Finally, current guidelines recommend platelet transfusions for sick newborns when platelet levels are <50 × 109/L and there is active bleeding. These guidelines may not apply to the management of ELBW infants at high risk for IVH for several reasons. First, there are no current scientifically based studies to support the transfusion recommendations (16 18). Second, transfusing preterm infants with adult platelets improves their bleeding times, so why not try to stop a GMH before it segues into an IVH? Third, one of the guidelines for transfusing platelets is evidence of active bleeding. GMH-IVH can only be detected by ultrasound scans and even then scans do not show active bleeding. The results of the present study suggest that keeping platelets above 200 × 109/L rather than waiting for them to fall below 150 × 109/L may provide a clinical opportunity to prevent IVH.

Conclusion

This preliminary study showed that platelet concentrations at or above 200 × 109/L during the first 3 days defines the threshold for differentiating events in the germinal matrix layer and IVH in the immature brain. If the results are confirmed, future trials may be designed to show whether IVH can be prevented by improving the hemostatic capacity of the ELBW infant with early and a limited number of platelet transfusions, administered either prophylactically or as active treatment.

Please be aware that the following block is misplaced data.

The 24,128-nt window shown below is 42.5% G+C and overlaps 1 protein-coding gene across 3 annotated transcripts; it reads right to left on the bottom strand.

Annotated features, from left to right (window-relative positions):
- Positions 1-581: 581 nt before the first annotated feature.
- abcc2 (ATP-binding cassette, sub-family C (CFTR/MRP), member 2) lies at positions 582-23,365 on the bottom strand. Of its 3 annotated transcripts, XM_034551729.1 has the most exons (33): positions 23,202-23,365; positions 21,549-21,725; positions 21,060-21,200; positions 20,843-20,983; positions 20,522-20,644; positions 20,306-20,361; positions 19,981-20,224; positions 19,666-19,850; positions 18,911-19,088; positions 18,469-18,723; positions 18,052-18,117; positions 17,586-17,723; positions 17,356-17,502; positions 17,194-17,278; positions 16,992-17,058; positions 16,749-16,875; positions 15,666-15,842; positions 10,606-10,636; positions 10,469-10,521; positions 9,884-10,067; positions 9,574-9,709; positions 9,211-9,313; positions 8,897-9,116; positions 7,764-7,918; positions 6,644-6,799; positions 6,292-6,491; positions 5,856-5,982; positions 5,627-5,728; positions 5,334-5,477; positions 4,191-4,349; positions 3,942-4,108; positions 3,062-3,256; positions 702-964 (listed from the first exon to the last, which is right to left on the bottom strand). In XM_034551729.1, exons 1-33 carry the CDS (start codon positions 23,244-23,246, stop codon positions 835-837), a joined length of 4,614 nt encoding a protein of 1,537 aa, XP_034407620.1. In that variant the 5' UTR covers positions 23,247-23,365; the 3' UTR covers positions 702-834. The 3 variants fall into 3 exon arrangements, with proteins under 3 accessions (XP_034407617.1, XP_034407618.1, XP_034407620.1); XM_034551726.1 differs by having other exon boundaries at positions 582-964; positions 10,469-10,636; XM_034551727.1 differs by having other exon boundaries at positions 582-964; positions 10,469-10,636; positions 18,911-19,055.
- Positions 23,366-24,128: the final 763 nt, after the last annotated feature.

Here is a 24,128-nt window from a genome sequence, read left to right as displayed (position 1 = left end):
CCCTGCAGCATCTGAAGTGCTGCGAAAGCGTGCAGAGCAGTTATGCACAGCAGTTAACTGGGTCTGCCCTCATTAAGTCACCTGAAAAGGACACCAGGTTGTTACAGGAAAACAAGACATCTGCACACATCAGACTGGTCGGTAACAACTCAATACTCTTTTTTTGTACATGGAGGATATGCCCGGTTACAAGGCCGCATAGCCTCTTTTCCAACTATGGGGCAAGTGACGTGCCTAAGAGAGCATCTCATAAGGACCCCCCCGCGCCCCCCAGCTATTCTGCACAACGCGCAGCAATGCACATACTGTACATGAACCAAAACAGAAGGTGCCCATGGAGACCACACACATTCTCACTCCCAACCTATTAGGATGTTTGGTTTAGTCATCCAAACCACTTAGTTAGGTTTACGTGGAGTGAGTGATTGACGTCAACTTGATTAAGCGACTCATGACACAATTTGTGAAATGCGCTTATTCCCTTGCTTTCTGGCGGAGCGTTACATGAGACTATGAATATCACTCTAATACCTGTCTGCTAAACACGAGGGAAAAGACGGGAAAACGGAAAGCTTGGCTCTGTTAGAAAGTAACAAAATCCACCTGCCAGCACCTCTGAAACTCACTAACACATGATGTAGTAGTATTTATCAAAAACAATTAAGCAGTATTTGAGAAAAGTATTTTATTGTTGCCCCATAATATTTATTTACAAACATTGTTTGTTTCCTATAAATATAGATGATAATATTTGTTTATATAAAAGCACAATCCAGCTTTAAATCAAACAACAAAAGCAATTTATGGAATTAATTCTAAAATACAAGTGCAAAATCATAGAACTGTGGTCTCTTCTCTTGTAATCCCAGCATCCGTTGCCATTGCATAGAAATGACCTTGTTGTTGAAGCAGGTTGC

Conflict of Interest Statement

The author declares that the research was conducted in the absence of any commercial or financial relationships that could be construed as a potential conflict of interest.

Acknowledgments

The author wishes to thank Bonnie K. Lind, PhD for her assistance with the statistical analysis and Scott A. Snyder, MD for his ideas in planning the study. The author has no competing interests. This study was not supported with grant funding.

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Keywords: prematurity, brain, germinal matrix layer, intraventricular hemorrhage, platelets

Citation: Coen RW (2013) Preventing germinal matrix layer rupture and intraventricular hemorrhage. Front. Pediatr. 1:22. doi: 10.3389/fped.2013.00022

Received: 05 June 2013; Accepted: 18 August 2013;
Published online: 05 September 2013.

Edited by:

Heber C. Nielsen, Tufts Medical Center and Tufts School of Medicine, USA

Reviewed by:

Timothy James Murugesan Moss, Monash University, Australia
Sunita Pereira, Tufts Medical Center, USA

Copyright: © 2013 Coen. This is an open-access article distributed under the terms of the Creative Commons Attribution License (CC BY). The use, distribution or reproduction in other forums is permitted, provided the original author(s) or licensor are credited and that the original publication in this journal is cited, in accordance with accepted academic practice. No use, distribution or reproduction is permitted which does not comply with these terms.

*Correspondence: Ronald W. Coen, Department of Pediatrics, St. Luke’s Regional Medical Center, Boise, 83712 ID, USA e-mail: rwcoen@msn.com